Port's Future Rides on Barges

The Port of Stockton is beefing up its infrastructure with improvements to its rail connections, bridges and more

Feb. 23--STOCKTON -- The Port of Stockton has been growing and changing in recent years, beefing up its infrastructure with improvements to its rail connections, bridges and, last year, the launching of a new Marine Highway connecting Stockton to Oakland.

But investment in the port, both public and private, is expected to continue in 2014 and beyond.

"This is not a sleepy little port," port Director Richard Aschieris said. "We have lots of room to grow," he said. "We are very optimistic about the future."

In the past five years, the private sector has invested about $2 billion at the port, Aschieris said, and the next five years could be even more. At the moment, the port is negotiating deals that could bring in an additional $1.8 billion.

The impact of the port on the local economy goes beyond businesses located in the port, itself, said Thomas Pogue, associate director of the Business Forecasting Center at University of the Pacific.

It's a significant and unique piece of the goods movement system in the county. "It adds an important dimension that most places don't have." That provides unique opportunities that can draw companies to invest in doing business elsewhere in Stockton or San Joaquin County, too, he said.

Pogue said he also sees a lot of potential and activity toward growth at the port, itself.

Moving goods is a priority for government agencies in the county, too. "Since the Gold Rush days, this area has been a distribution and logistics center for California," said Andrew Chesley, executive director of the San Joaquin Council of Governments. And the port is part of that, he said.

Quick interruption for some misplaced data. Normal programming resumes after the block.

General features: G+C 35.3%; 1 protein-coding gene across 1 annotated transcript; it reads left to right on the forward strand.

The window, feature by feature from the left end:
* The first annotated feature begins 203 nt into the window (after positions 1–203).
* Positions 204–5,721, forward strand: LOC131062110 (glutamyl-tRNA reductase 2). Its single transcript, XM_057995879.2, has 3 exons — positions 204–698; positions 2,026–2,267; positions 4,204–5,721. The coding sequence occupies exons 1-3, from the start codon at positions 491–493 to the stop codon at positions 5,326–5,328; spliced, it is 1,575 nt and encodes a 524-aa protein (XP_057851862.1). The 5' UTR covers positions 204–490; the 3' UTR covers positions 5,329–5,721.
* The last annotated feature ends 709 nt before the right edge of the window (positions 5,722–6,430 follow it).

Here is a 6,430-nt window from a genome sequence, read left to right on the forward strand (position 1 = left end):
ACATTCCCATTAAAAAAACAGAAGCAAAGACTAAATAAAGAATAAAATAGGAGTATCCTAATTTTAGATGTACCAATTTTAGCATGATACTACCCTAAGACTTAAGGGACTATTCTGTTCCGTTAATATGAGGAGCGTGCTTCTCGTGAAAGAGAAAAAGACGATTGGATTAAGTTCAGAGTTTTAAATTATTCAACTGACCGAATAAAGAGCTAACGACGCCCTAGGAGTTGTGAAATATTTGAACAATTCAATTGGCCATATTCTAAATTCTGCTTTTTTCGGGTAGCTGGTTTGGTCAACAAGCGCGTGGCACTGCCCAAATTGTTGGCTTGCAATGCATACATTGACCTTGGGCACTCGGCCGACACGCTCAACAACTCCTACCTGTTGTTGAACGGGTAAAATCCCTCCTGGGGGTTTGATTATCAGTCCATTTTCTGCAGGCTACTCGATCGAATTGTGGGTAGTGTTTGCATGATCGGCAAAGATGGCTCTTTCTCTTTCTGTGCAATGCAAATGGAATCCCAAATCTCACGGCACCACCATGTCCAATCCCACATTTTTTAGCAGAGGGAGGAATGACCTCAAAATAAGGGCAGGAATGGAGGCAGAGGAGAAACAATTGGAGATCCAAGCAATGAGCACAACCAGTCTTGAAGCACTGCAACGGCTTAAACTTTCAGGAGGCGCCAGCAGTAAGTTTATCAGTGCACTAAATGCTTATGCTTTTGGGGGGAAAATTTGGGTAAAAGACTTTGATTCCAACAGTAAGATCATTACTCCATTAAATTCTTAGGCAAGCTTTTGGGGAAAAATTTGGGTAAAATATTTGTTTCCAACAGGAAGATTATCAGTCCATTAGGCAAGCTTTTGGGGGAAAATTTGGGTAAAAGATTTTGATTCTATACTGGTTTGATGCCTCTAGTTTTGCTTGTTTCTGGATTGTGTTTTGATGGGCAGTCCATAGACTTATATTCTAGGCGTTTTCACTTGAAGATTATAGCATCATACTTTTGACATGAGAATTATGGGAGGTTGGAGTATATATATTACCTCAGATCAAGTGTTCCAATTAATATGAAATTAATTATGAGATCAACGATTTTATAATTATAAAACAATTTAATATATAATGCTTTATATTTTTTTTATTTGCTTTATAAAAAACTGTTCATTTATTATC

That importance has helped draw public investment to the port, something that is expected to continue.

This year, construction is scheduled to begin on an extension of the Crosstown Freeway that will allow trucks a direct route to the port without going through the Boggs Tract residential community.

A $13 million federal transportation grant helped create the Marine Highway that opened for business in 2013. The project includes taking barges stacked with shipping containers between Stockton and the Port of Oakland. Besides adding a new way to ship goods at the port, the project is also meant to reduce traffic through Altamont Pass and improve air quality by taking trucks off the road.

Rep. Jerry McNerney, D-Stockton, helped bring in the federal grant money and is a vocal supporter of the value of the port. "The port is an economic engine and job creator," he said. "They make smart investments ... They're doing it right."

One of the port's challenges in 2014 is to increase volume on the Marine Highway, to ship enough containers to cover the fixed costs as quickly as possible, Aschieris said. "It's what I call a great race."

The goal is to have two full barges make the round trip between Stockton and Oakland every week, he said. When the highway opened last year, there was a barge every couple of weeks, he said. Now there is one a week. "When you start from zero, it's challenging," he said.

To meet that goal, the port will need more customers like Kloeckner Metals Corp. A tenant at the port for more than 20 years, it uses the Marine Highway to ship steel pipe.

It fits perfectly with the changing business, allowing the company to ship smaller quantities, but do it more frequently, said Bob Bagan, vice president for pipe products in the company's western region. It allows both better service for customers and tighter inventory control, he said. "It allows us to get product to market faster and more efficiently."

Contact reporter Zachary K. Johnson at (209) 546-8258 or [email protected]. Follow him at www.recordnet.com/johnsonblog and on Twitter @zacharykjohnson.

Copyright 2014 - The Record, Stockton, Calif.